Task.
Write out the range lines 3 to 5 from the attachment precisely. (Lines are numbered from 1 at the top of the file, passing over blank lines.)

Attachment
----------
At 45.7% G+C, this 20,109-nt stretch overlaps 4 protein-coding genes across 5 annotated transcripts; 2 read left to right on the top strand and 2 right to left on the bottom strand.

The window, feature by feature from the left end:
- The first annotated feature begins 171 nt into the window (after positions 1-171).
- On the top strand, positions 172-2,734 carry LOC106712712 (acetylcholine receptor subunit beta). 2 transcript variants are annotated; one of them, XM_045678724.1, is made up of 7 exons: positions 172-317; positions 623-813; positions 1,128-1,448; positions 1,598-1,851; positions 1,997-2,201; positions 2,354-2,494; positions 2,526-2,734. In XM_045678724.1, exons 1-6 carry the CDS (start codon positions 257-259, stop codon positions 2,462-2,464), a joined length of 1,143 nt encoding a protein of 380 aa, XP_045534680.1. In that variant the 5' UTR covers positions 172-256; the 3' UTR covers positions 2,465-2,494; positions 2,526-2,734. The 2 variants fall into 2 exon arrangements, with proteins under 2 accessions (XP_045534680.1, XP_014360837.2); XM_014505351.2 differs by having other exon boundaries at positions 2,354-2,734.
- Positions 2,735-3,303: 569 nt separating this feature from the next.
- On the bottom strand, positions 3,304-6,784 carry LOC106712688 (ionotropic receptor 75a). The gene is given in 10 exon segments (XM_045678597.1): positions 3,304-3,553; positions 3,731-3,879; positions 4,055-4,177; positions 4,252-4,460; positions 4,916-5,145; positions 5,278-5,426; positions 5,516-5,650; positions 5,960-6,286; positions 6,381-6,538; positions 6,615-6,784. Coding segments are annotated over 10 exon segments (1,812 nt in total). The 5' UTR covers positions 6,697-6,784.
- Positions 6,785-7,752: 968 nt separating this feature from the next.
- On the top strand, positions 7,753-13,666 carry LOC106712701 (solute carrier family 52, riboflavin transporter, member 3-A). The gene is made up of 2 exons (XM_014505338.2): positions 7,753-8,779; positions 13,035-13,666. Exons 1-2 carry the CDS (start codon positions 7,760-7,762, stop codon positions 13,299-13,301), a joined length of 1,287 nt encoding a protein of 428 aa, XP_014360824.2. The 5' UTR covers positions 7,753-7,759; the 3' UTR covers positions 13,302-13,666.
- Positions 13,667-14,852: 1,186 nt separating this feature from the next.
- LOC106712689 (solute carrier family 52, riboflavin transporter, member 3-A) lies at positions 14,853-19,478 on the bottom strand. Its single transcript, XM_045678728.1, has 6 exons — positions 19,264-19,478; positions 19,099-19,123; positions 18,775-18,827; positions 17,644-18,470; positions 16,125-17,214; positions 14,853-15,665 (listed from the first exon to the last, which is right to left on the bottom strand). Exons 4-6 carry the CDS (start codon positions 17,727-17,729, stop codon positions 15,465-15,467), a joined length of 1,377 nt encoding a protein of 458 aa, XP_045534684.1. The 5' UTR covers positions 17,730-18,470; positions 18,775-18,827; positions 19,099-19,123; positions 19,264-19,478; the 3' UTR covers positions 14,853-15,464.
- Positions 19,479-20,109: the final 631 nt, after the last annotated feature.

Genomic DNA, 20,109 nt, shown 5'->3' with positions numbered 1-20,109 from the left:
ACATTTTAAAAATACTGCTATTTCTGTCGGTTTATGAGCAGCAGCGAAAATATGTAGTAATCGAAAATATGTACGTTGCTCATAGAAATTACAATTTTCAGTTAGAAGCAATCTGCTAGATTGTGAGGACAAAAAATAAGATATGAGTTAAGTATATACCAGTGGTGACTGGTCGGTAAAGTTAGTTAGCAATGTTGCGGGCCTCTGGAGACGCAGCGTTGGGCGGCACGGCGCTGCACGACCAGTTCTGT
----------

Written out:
- The first annotated feature begins 171 nt into the window (after positions 1-171).
- On the top strand, positions 172-2,734 carry LOC106712712 (acetylcholine receptor subunit beta). 2 transcript variants are annotated; one of them, XM_045678724.1, is made up of 7 exons: positions 172-317; positions 623-813; positions 1,128-1,448; positions 1,598-1,851; positions 1,997-2,201; positions 2,354-2,494; positions 2,526-2,734. In XM_045678724.1, exons 1-6 carry the CDS (start codon positions 257-259, stop codon positions 2,462-2,464), a joined length of 1,143 nt encoding a protein of 380 aa, XP_045534680.1. In that variant the 5' UTR covers positions 172-256; the 3' UTR covers positions 2,465-2,494; positions 2,526-2,734. The 2 variants fall into 2 exon arrangements, with proteins under 2 accessions (XP_045534680.1, XP_014360837.2); XM_014505351.2 differs by having other exon boundaries at positions 2,354-2,734.
- Positions 2,735-3,303: 569 nt separating this feature from the next.